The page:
Prayer masterclass (Matthew 6:5-15)
Why pray? (Hebrews 4:14-16)
Praying like Elijah
‘Elijah was a man with a nature like ours, and he prayed fervently that it might not rain, and for three years and six months it did not rain on the earth. Then he prayed again, and heaven gave rain, and the earth bore its fruit’ (James 5:17-18).
It is easy to feel insignificant. As individuals, we might feel past our prime, unable to contribute in the ways we once did. Our resources; money, time, energy, may all seem depleted.
Even when we look beyond ourselves to the community of believers to which we belong, we feel small and insignificant. Finances are tight. Our influence feels negligible. We long to see people saved, but it has been some time since that happened.
But what an encouragement we have in these verses! How surprising, seeing the great Elijah compared to little, insignificant us, and to find ourselves on level footing! He was a man with a nature like ours!
There was nothing in him that made him powerful. Nothing in him gave him authority over the skies and the rain. Yet he prayed, and God answered, God acted.
The power was not in Elijah, but the God who responds to the prayer of his people. We call on the God who reigns over it all. The God who does not divide his people into those he will listen to and those he won’t.
So, let us pray. Let us pray bold prayers. Outlandish prayers! Prayers for ourselves, the church, our nation, the world. Even if we struggle to believe it could ever happen, let us pray, remembering that we are just like Elijah, and God listened to him. He ‘is able to do far more abundantly than all that we ask or think’ (Eph 3:20). Let us devote ourselves to prayer.
Praying for deliverance and acceptance
‘I appeal to you, brothers, by our Lord Jesus Christ and by the love of the Spirit, to strive together with me in your prayers to God on my behalf, that I may be delivered from the unbelievers in Judea, and that my service for Jerusalem may be acceptable to the saints’ (Rom 15:30-31).
Paul is a Bible hero. It’s easy to read his story, to read his wise, challenging and caring words in his letters, and think he was self-sufficient. He could travel place to place, endure stoning and ridicule and arrest, and based on his own strength he could knuckle through it all: alone, and strong.
But this is to misread him. For one thing, he was a team player. He was always with others, and when he was alone he longed to have friends with him. Read Acts and you see Barnabas, Silas, Timothy and others. Read through his letters and continually you’ll come across names of his fellow workers.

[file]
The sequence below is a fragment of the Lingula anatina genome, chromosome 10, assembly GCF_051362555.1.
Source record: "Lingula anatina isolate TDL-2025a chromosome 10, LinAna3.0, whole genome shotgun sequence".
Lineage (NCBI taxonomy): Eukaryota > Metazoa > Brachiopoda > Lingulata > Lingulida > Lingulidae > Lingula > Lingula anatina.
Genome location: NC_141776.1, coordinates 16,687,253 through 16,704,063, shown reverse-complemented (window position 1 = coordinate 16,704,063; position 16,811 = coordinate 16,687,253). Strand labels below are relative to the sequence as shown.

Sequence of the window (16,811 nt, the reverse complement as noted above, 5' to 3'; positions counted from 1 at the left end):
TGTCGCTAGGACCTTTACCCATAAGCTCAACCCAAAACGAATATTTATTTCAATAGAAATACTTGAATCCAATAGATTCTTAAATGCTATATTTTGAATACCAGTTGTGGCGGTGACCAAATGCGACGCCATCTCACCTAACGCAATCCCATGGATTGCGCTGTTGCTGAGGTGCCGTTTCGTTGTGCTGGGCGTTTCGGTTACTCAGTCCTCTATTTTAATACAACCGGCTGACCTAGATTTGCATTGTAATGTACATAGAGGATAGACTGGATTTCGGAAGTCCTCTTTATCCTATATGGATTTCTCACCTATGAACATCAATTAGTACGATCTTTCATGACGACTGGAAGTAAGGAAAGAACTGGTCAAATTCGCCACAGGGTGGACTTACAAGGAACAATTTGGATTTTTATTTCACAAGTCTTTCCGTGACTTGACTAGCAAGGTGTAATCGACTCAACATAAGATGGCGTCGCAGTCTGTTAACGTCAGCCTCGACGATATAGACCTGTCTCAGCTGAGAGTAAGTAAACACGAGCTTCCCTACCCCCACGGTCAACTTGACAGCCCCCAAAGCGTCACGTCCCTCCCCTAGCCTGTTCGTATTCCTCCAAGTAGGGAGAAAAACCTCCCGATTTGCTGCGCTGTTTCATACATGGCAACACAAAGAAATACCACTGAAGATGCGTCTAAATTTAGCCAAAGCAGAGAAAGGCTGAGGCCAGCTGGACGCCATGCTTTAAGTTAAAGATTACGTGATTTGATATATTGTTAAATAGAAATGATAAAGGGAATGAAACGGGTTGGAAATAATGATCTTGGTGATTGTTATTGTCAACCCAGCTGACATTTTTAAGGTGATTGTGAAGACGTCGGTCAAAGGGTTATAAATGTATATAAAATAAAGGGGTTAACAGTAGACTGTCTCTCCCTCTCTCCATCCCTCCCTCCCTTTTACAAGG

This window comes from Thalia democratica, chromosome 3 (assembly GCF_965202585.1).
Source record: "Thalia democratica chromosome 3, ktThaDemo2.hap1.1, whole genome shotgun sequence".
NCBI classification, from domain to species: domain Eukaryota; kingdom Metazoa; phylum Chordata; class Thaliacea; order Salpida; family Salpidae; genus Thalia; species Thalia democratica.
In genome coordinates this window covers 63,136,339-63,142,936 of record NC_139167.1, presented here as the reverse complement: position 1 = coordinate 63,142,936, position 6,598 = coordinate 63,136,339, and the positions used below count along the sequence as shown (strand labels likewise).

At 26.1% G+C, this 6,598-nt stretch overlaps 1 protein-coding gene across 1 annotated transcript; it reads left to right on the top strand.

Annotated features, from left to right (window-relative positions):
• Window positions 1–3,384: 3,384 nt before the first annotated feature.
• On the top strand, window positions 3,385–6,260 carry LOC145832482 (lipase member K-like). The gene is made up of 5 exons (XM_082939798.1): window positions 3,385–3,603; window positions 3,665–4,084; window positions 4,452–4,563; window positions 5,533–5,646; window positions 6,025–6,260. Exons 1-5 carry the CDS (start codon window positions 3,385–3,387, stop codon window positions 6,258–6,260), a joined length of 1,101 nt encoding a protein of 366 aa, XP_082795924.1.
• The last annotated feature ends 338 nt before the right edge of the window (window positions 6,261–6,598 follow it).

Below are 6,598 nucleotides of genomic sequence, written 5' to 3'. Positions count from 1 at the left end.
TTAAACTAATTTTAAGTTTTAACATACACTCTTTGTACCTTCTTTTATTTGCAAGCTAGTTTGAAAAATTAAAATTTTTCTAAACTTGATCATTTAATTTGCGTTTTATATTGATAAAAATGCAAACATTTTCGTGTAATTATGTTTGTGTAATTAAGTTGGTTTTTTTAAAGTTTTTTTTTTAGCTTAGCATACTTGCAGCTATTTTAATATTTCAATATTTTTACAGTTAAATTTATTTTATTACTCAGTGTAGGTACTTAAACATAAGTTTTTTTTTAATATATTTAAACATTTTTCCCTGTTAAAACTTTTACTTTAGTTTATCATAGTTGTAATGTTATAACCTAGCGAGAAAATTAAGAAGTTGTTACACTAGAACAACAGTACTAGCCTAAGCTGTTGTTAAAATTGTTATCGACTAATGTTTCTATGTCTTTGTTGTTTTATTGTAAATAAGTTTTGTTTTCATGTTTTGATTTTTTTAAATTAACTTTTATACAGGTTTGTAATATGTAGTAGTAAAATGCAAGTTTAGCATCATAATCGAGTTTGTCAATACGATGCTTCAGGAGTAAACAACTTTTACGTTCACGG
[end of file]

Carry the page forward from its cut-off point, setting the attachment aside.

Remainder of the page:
More than this, however, he never relied on his own strength. He always asked churches for prayer. Paul knew his dependence on God. He knew that God was in control of all circumstances; the good, the bad, and the ugly.
Are you in prayer for the ministry in Eaglehawk? That not only will we be delivered from unbelievers – from antagonism and unjust laws – but also that those unbelievers would become believers? Are you praying that the ministry would be acceptable to the saints here, that we would all be unified in the truth, loving one another and proclaiming together the mysteries of the gospel?
Would you like some guidance in your prayers? Join the prayer team, calling on God to work in and through our church, knowing that you are joining with others praying the same thing.
Serving through prayer
‘Continue steadfastly in prayer, being watchful in it with thanksgiving. At the same time, pray for us, that God may open to us a door for the word, to declare the mystery of Christ … that I may make it clear, which is how I ought to speak’ (Col 4:2-4).
One of the great tragedies of the modern church, and many modern Christians, is our prayerlessness. When you consider the great moments of the Christian church, there’s always at least one thing they have in common – God’s people were praying.
And how could it be any other way? Christians have always known that God is absolutely in control. All things – whether the affairs of nations or the concerns of our own lives – are completely in his hands. And because God’s people knew he was in control, they turned to him.
In our day and age we love being independent. We fool ourselves into thinking we can do it ourselves. How easy so many of us find it to go through our entire day without a word of prayer! We forget how dependent we are on God for everything – even our very next breath.
But Paul was very aware of his need, and so he called the Colossians to prayer. He wasn’t too proud to ask for prayer because he knew that without God, he was powerless.
Are you praying for our church? For the people in it, its ministries, the people around us? Without God we can do nothing.
Are you feeling unable to contribute to the life of the church beyond attending on Sundays? Don’t! You can still serve! Be part of what God is doing among us – join the prayer team we are forming. Devote yourself to prayer, and see what God does through you, for his glory.